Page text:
Ottoman Cuisine is like a magic world. The Ottoman Palace Cuisine, which is the accumulation of great geography, commercial and cultural heritage, consists of three main kitchens lined up in an area of 7000 m2 and the Harem section to the left of them.
In the Ottoman Empire, the kitchen was called “matbah”. The cook working in the matbah was called “Tabbah”. The kitchen prepared specially for the sultan in the palace was known as Matbah-ı Beray-i Hassa. Meat is the most basic element of Ottoman food culture.
Eating meat is a tradition from the Central Asian Turks. Sheep, lamb, goat, and game are the preferred meats. In the Ottoman Cuisine, there are kebabs from the Middle East Cuisine, stews from the Persian Cuisine, fish from the Aegean Cuisine, pastries from the Central Asian culture, rice and ravioli dishes. As can be seen, dishes from many different cultures and cuisines influenced Ottoman Cuisine. In this respect, it is a rich cuisine.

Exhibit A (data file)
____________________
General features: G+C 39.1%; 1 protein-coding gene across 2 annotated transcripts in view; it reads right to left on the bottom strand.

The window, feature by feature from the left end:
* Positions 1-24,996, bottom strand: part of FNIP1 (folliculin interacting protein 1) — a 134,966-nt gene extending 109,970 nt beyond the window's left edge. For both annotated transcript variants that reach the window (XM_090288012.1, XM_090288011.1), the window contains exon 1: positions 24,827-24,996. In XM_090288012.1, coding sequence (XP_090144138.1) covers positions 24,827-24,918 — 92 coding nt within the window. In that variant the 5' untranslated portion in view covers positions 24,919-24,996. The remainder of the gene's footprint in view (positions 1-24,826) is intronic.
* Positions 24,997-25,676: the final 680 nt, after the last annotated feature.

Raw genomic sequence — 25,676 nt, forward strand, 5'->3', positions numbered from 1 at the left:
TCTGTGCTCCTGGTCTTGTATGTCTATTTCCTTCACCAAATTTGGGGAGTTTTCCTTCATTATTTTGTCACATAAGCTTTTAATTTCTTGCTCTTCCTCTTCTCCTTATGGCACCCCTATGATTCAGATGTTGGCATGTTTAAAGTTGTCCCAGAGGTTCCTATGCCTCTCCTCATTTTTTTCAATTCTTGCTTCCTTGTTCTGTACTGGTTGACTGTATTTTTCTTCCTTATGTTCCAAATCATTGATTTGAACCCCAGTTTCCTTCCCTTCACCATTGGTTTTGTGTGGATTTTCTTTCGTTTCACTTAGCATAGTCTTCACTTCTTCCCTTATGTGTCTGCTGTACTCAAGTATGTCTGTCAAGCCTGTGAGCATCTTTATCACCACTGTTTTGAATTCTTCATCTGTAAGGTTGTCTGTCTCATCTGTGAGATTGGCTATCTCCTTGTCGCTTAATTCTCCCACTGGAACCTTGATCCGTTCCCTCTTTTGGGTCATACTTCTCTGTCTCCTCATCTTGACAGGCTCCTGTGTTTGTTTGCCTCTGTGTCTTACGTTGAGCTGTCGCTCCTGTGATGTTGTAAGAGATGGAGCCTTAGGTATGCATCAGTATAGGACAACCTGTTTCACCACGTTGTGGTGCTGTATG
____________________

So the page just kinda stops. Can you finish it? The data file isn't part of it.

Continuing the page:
For example, one of the types of very cooked dishes is sweetmeats. In the 15th and 16th centuries, most meat dishes were sour-sweet dishes. “Mutancana” (pot dish) is an example. Wash the lamb and add enough water to cover it. The meat is cooked for about an hour on medium heat until it becomes soft. As the water in the pot boils, the foam that accumulates is removed. Plum and apricot kernels are removed and left for a while to soften in water. Some almonds are boiled and their shells are peeled. The meat that has softened in the pot is roasted in a different pot. While this process is being done, some of the previous boiling water is added. In addition, honey, black pepper, salt, almonds, apricots, and prunes are added. All ingredients are cooked on low heat.